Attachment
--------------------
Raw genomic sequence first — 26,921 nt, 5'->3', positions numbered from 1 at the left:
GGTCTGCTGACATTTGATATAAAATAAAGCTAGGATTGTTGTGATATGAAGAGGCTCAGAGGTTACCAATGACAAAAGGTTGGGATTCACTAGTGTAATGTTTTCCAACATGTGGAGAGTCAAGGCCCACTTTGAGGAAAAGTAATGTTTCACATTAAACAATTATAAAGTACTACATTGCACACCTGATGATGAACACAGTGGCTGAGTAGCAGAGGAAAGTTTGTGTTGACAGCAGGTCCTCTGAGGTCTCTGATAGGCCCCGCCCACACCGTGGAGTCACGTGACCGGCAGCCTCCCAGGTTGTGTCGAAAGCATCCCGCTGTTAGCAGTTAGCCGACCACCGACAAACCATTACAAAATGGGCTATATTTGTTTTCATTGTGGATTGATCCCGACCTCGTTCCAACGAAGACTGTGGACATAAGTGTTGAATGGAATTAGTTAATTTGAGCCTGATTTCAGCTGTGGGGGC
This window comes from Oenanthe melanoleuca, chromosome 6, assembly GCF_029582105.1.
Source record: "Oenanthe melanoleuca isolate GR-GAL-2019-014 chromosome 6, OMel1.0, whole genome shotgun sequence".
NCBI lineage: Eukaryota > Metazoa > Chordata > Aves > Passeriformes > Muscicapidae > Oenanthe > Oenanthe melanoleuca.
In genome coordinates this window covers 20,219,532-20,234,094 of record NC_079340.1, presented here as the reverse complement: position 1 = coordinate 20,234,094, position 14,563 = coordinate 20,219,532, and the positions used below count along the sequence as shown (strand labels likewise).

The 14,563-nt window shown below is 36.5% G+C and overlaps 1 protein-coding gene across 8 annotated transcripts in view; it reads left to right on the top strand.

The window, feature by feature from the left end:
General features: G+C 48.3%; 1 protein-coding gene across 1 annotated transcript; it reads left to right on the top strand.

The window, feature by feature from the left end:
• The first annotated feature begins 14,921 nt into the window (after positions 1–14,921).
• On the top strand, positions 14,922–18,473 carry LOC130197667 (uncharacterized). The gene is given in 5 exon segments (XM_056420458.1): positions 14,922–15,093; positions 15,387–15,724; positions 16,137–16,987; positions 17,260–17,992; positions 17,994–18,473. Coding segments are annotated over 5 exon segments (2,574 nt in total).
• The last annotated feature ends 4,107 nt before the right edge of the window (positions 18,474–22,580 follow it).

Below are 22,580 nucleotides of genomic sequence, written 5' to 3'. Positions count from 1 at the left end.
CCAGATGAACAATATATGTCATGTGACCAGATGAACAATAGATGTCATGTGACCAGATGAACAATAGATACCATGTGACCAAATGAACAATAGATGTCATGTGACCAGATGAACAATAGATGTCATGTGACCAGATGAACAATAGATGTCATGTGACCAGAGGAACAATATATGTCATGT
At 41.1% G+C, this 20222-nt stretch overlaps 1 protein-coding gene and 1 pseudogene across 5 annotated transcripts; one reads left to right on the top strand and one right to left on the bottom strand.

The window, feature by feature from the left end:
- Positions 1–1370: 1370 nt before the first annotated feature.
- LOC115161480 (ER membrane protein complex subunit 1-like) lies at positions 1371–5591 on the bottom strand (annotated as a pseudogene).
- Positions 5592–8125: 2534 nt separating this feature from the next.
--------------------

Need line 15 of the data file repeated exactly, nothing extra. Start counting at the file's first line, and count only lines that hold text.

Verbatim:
CCAGATGAACAATATATGTCATGTGACCAGATGAACAATAGATGTCATGTGACCAGATGAACAATAGATACCATGTGACCAAATGAACAATAGATGTCATGTGACCAGATGAACAATAGATGTCATGTGACCAGATGAACAATAGATGTCATGTGACCAGAGGAACAATATATGTCATGT